Accepting Help

My crutches

A couple months ago it was my turn to learn to accept help. I hate it. I want to be totally self-sufficient at all times, or at least to maintain the illusion that I am. I had foot surgery (from which I have recovered).
Darned if my husband wasn’t called away right after the surgery. And darned if he didn’t make sure I had someone in the house to bring me food, etc. You know…to wait on me hand and foot. The agency sent a very kind and capable woman. And I resisted. No, I wasn’t mean to her; I just didn’t utilize anywhere near all the services she was willing to offer.
I have to be macho, after all. Never mind that I was hobbling around on crutches.
Making better use of these services would have been a great opportunity to heal with more ease and comfort.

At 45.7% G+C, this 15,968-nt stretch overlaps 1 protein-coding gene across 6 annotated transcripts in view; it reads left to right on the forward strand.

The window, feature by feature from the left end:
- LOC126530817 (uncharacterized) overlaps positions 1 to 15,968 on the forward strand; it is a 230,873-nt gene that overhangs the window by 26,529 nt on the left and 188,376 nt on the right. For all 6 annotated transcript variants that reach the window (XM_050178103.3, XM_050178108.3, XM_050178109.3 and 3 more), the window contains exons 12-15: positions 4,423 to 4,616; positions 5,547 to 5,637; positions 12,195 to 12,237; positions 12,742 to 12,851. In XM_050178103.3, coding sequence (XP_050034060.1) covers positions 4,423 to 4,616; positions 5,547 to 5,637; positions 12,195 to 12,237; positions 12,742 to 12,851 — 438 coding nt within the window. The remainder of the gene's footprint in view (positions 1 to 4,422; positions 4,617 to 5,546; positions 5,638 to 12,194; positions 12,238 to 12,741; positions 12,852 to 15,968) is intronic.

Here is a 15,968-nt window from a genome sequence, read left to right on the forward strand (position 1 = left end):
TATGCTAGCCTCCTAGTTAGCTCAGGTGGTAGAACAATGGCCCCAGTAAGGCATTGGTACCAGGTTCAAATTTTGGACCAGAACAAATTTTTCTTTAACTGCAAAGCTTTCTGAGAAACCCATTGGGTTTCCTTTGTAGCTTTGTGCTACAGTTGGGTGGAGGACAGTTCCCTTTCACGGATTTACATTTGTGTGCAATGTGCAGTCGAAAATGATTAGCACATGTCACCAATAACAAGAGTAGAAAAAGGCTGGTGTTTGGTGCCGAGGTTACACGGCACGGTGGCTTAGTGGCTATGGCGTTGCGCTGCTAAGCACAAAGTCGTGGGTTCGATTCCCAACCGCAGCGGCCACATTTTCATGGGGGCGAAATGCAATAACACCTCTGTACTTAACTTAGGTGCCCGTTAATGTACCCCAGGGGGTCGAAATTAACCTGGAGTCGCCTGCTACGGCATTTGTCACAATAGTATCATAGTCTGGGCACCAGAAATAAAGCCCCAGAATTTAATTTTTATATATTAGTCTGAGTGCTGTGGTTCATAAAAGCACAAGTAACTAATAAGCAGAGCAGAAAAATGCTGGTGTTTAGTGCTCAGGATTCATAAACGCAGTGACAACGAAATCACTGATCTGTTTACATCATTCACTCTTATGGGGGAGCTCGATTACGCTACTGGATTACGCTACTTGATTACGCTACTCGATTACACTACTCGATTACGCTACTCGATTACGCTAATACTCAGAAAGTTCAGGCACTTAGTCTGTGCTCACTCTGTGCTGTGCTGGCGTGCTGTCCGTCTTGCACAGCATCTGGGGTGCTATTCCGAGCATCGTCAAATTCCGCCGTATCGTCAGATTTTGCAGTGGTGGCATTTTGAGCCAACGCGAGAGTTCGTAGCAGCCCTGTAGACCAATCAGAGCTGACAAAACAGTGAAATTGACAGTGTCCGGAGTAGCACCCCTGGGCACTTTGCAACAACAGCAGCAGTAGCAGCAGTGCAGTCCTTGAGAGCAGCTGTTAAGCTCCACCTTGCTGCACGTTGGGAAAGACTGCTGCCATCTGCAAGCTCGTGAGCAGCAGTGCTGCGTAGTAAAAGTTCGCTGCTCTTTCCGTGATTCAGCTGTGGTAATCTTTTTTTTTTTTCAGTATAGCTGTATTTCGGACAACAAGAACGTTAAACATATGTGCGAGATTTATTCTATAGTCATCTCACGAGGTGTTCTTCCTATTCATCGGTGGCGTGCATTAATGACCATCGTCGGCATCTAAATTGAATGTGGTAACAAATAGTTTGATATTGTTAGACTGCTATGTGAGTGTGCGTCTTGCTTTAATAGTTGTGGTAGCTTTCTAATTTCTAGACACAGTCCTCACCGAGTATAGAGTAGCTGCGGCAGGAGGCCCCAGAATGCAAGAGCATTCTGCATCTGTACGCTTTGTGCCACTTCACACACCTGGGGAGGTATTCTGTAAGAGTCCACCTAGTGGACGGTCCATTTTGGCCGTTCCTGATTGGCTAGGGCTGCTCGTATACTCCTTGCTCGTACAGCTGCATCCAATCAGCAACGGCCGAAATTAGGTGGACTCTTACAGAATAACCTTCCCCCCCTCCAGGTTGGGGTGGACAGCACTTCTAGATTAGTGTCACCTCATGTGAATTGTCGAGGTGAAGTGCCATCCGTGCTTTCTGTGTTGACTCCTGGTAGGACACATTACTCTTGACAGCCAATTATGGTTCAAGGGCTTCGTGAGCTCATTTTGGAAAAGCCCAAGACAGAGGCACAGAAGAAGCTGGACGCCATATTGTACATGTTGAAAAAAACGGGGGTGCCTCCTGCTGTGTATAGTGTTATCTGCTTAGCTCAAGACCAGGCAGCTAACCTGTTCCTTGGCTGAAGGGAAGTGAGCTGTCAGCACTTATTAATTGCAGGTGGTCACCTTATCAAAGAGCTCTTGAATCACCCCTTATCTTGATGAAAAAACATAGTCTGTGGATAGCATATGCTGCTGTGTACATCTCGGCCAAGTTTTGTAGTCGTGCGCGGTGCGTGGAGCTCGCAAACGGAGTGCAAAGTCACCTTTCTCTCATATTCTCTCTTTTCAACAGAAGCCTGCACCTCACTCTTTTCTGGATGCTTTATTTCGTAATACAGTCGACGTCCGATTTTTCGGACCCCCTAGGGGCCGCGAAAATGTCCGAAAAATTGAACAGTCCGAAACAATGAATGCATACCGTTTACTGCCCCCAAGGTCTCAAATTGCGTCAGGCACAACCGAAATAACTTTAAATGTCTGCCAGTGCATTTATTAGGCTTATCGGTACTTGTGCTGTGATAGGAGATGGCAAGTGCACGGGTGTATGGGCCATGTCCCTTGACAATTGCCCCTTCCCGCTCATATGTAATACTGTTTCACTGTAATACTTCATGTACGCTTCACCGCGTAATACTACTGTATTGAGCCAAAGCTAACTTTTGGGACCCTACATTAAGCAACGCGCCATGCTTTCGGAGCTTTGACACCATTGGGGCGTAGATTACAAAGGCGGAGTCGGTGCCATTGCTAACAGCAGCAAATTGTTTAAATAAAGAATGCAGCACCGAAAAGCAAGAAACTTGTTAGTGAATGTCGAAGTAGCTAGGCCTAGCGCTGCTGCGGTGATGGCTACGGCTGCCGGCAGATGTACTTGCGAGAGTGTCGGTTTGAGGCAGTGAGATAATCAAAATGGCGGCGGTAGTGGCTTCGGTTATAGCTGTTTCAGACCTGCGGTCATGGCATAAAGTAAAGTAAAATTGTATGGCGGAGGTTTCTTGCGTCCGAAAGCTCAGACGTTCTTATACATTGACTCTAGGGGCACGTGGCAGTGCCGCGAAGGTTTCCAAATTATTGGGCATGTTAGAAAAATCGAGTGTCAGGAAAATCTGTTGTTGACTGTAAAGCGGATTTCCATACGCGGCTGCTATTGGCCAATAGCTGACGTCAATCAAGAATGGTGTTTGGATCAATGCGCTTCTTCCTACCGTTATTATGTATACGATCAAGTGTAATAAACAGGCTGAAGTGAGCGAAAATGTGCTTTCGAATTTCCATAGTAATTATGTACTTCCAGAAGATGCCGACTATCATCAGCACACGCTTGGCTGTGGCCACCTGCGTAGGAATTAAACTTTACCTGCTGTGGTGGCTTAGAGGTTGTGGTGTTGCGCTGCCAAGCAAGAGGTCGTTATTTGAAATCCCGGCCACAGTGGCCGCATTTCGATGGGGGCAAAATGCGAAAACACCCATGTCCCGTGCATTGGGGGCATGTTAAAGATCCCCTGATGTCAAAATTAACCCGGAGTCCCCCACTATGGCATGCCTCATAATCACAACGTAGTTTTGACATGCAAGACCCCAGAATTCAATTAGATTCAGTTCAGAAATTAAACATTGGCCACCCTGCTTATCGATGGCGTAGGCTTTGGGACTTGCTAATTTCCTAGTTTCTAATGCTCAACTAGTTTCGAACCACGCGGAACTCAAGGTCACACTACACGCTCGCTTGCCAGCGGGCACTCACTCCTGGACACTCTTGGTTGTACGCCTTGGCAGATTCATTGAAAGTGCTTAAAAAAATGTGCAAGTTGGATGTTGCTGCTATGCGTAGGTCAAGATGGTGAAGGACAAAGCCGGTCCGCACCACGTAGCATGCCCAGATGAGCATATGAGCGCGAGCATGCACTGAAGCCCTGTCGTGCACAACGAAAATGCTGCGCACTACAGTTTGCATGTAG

This is a reminder to me of why people hesitate to reach out for help when they are dealing trauma, grief, or other issues. Many of us revert to our 2-year-old self–you know, the one who grabs the coat out of mom’s or dad’s hand and puts both arms in the same sleeve rather than feel the least bit dependent.
Years ago, I heard the expression “First you adjust, then you re-adjust, and then you maladjust.” I did that with my bunioned feet till it didn’t make sense to maladjust any more. With surgery, there is a short time when the pain is greater than it was before, followed by the joy of healing.
Similarly, a counseling experience will likely help you feel better by degrees, but there is always a risk of emotional pain when dealing with unpleasant issues. Ask anyone who has had successful therapy, however, and they will almost invariably tell you it was well worth it.

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